Nearly half of all Americans -- 150 million people -- are threatened by possibly damaging shaking from earthquakes, scientists said Wednesday at a meeting of the Seismological Society of America.
That figure, from all 50 states and Puerto Rico, is a sharp jump from the figure in 1994, when the Federal Emergency Management Agency estimated just 75 million Americans in 39 states were at risk from earthquakes.
The authors of the study, which included the U.S. Geological Survey, said the sharp increase in exposure to quake damage was largely because of population increases in areas prone to earthquakes, particularly California, said William Leith, a coauthor and senior science advisor for earthquake and geologic hazards at the U.S. Geological Survey.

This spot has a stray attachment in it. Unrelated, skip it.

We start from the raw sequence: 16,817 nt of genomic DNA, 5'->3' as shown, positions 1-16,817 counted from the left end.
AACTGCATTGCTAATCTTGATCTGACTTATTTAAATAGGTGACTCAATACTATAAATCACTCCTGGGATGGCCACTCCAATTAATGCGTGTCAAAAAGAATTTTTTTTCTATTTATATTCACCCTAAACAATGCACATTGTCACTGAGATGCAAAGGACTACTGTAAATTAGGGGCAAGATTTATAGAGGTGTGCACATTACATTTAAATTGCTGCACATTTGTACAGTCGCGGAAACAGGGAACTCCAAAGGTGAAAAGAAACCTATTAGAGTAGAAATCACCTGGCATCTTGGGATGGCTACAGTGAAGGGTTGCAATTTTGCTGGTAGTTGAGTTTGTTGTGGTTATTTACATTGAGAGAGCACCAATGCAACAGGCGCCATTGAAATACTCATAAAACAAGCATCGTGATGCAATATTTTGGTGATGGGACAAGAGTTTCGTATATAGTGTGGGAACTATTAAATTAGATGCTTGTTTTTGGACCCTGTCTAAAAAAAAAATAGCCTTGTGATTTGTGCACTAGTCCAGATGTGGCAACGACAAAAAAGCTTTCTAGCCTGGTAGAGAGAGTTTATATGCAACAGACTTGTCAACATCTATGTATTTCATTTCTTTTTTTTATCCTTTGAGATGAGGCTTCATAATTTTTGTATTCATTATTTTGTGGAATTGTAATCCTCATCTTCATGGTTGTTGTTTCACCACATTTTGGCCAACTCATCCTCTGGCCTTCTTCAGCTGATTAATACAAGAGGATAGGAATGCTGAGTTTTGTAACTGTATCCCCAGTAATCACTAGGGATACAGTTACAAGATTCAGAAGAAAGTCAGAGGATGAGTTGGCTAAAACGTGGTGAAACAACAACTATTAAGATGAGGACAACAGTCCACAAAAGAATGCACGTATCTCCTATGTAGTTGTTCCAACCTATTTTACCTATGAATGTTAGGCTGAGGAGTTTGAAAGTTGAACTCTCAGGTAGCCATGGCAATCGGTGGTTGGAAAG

“Significantly more Americans are exposed to earthquake shaking, reflecting both the movement of the population to higher risk areas on the West Coast and a change in hazard assessments,” Leith said in a statement.
Of the 150 million, more than 143 million were in the 48 contiguous states.
Authorities calculated the average financial loss to earthquakes in the lower 48 states is roughly $4.5 billion a year, mainly in California, Oregon and Washington state.
“Earthquakes remain an important threat to our economy,” Kishor Jaiswal, a research contractor for the USGS, said in a statement.
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